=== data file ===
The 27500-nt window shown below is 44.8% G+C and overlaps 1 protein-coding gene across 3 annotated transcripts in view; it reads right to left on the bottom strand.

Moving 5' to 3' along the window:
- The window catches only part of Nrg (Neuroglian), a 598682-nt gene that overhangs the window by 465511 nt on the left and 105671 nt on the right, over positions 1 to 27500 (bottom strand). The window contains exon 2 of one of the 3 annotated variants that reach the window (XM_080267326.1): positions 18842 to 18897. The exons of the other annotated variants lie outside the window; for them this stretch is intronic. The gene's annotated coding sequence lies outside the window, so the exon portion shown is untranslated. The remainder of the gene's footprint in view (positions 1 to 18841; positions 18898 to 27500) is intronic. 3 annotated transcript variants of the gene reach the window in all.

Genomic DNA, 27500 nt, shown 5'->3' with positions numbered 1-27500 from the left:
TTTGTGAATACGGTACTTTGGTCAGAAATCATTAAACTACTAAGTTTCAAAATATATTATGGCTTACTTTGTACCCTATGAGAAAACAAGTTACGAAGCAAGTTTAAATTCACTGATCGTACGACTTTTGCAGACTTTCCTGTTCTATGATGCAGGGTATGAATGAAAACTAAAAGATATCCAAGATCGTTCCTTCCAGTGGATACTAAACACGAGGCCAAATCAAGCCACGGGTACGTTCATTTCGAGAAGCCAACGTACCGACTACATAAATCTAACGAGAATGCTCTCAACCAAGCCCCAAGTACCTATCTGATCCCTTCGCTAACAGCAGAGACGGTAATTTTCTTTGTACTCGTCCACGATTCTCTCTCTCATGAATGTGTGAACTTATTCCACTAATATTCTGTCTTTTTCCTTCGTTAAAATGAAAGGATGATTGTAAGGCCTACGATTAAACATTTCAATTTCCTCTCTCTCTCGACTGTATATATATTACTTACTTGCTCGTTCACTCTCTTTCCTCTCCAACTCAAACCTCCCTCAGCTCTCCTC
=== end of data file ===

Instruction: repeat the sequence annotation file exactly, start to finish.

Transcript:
The 27500-nt window shown below is 44.8% G+C and overlaps 1 protein-coding gene across 3 annotated transcripts in view; it reads right to left on the bottom strand.

Moving 5' to 3' along the window:
- The window catches only part of Nrg (Neuroglian), a 598682-nt gene that overhangs the window by 465511 nt on the left and 105671 nt on the right, over positions 1 to 27500 (bottom strand). The window contains exon 2 of one of the 3 annotated variants that reach the window (XM_080267326.1): positions 18842 to 18897. The exons of the other annotated variants lie outside the window; for them this stretch is intronic. The gene's annotated coding sequence lies outside the window, so the exon portion shown is untranslated. The remainder of the gene's footprint in view (positions 1 to 18841; positions 18898 to 27500) is intronic. 3 annotated transcript variants of the gene reach the window in all.

Genomic DNA, 27500 nt, shown 5'->3' with positions numbered 1-27500 from the left:
TTTGTGAATACGGTACTTTGGTCAGAAATCATTAAACTACTAAGTTTCAAAATATATTATGGCTTACTTTGTACCCTATGAGAAAACAAGTTACGAAGCAAGTTTAAATTCACTGATCGTACGACTTTTGCAGACTTTCCTGTTCTATGATGCAGGGTATGAATGAAAACTAAAAGATATCCAAGATCGTTCCTTCCAGTGGATACTAAACACGAGGCCAAATCAAGCCACGGGTACGTTCATTTCGAGAAGCCAACGTACCGACTACATAAATCTAACGAGAATGCTCTCAACCAAGCCCCAAGTACCTATCTGATCCCTTCGCTAACAGCAGAGACGGTAATTTTCTTTGTACTCGTCCACGATTCTCTCTCTCATGAATGTGTGAACTTATTCCACTAATATTCTGTCTTTTTCCTTCGTTAAAATGAAAGGATGATTGTAAGGCCTACGATTAAACATTTCAATTTCCTCTCTCTCTCGACTGTATATATATTACTTACTTGCTCGTTCACTCTCTTTCCTCTCCAACTCAAACCTCCCTCAGCTCTCCTC